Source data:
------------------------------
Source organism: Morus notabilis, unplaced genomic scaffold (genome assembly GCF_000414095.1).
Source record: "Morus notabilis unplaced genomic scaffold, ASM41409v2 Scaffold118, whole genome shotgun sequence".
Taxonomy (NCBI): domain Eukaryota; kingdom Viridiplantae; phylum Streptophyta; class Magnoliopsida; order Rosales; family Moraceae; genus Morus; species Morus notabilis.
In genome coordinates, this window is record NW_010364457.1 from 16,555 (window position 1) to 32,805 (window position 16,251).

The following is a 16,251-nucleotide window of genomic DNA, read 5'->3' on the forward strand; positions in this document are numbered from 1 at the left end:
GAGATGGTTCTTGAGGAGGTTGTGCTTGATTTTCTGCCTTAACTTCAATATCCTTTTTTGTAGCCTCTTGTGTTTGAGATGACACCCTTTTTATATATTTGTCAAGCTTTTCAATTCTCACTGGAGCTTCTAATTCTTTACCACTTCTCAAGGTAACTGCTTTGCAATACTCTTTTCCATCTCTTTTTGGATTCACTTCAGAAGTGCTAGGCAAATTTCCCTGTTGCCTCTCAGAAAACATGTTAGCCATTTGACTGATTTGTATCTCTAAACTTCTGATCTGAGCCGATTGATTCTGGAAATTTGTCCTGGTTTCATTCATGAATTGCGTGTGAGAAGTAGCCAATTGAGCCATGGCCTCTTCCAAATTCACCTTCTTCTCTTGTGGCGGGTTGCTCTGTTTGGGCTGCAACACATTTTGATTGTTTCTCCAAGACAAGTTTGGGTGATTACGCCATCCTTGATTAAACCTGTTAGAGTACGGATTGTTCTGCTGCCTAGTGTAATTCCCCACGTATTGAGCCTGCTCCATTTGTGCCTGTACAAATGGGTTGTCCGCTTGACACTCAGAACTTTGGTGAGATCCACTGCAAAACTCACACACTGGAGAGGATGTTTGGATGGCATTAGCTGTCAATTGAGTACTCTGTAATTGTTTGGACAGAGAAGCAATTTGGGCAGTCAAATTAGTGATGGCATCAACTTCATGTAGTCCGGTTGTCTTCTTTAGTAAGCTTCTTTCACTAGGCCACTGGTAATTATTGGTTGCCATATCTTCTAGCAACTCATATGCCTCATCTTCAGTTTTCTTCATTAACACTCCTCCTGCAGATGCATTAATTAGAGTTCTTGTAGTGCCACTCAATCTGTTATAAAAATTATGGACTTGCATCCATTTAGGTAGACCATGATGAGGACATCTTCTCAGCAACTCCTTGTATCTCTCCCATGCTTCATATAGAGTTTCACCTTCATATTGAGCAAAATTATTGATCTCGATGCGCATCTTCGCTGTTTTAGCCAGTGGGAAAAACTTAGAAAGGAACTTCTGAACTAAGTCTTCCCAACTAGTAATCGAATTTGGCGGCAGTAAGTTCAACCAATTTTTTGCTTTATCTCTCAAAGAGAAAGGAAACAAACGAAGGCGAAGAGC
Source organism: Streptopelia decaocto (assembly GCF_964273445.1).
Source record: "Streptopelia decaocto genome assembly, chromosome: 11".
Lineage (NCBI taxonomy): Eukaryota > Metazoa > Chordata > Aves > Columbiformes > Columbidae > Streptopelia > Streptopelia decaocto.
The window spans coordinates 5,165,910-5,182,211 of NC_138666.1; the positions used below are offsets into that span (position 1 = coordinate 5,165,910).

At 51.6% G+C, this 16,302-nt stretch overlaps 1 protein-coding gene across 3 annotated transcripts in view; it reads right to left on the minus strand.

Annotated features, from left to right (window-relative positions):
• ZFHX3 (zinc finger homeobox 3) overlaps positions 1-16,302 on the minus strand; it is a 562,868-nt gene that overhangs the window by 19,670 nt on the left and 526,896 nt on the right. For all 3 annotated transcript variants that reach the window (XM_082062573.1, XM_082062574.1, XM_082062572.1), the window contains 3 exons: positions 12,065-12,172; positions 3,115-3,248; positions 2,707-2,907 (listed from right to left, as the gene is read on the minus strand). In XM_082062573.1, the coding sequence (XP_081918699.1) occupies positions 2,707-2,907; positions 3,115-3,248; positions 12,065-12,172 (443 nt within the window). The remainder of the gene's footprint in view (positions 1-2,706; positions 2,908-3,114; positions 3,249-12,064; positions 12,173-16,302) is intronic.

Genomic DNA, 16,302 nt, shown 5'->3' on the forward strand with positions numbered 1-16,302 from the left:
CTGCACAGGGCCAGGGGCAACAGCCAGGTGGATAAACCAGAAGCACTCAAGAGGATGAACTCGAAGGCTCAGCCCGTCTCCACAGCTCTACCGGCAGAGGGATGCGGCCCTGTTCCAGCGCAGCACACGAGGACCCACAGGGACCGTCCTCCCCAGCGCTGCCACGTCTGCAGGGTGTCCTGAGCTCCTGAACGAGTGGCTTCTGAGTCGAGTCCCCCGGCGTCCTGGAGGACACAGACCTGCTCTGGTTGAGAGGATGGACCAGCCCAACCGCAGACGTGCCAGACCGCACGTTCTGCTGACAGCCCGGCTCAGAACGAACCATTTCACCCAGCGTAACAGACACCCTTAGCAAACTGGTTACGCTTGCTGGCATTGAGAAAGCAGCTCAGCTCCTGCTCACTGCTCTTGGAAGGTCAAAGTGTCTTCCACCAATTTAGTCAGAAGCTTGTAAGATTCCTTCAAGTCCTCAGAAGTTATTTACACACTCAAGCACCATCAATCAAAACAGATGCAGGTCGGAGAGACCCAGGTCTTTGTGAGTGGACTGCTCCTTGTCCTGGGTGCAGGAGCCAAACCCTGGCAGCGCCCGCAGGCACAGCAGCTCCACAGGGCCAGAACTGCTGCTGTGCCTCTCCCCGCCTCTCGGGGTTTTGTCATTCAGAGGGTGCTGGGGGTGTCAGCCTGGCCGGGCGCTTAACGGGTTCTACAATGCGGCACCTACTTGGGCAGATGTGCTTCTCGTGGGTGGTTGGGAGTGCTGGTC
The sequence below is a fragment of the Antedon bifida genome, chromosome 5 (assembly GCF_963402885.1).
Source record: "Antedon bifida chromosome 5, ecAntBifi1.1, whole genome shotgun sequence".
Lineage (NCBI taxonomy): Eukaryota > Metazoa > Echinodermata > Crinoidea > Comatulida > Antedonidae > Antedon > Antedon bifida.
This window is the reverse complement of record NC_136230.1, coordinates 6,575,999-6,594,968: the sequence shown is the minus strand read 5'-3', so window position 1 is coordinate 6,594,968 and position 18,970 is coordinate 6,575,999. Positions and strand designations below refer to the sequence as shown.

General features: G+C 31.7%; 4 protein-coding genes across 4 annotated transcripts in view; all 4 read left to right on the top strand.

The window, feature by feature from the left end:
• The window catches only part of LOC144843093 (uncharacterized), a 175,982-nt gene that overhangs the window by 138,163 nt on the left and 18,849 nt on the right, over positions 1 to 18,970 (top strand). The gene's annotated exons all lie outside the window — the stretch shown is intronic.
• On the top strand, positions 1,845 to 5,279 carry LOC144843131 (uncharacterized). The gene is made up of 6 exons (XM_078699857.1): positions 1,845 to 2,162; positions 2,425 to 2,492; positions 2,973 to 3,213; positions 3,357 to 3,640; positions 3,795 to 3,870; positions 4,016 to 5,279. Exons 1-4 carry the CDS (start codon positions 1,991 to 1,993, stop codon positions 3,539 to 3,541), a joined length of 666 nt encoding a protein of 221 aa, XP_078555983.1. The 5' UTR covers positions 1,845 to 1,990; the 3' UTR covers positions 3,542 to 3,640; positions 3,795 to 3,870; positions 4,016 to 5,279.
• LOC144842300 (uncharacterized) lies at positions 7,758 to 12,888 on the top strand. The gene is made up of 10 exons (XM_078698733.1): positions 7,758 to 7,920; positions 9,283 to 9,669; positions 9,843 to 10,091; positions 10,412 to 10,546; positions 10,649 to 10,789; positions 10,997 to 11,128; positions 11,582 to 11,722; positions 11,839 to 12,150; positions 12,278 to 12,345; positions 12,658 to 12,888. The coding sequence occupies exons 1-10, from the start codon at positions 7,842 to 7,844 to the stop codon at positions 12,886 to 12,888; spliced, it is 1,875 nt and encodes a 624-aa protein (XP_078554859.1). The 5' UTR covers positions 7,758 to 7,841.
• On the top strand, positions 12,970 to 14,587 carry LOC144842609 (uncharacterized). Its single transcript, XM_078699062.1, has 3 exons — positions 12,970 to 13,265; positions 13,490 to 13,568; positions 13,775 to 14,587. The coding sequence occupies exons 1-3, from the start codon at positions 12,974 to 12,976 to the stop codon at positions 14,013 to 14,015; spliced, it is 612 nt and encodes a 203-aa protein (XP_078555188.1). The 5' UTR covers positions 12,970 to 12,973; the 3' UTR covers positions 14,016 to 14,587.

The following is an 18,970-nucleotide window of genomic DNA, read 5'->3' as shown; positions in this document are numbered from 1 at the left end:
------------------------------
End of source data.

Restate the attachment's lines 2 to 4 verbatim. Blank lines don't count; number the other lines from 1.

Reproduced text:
Source record: "Morus notabilis unplaced genomic scaffold, ASM41409v2 Scaffold118, whole genome shotgun sequence".
Taxonomy (NCBI): domain Eukaryota; kingdom Viridiplantae; phylum Streptophyta; class Magnoliopsida; order Rosales; family Moraceae; genus Morus; species Morus notabilis.
In genome coordinates, this window is record NW_010364457.1 from 16,555 (window position 1) to 32,805 (window position 16,251).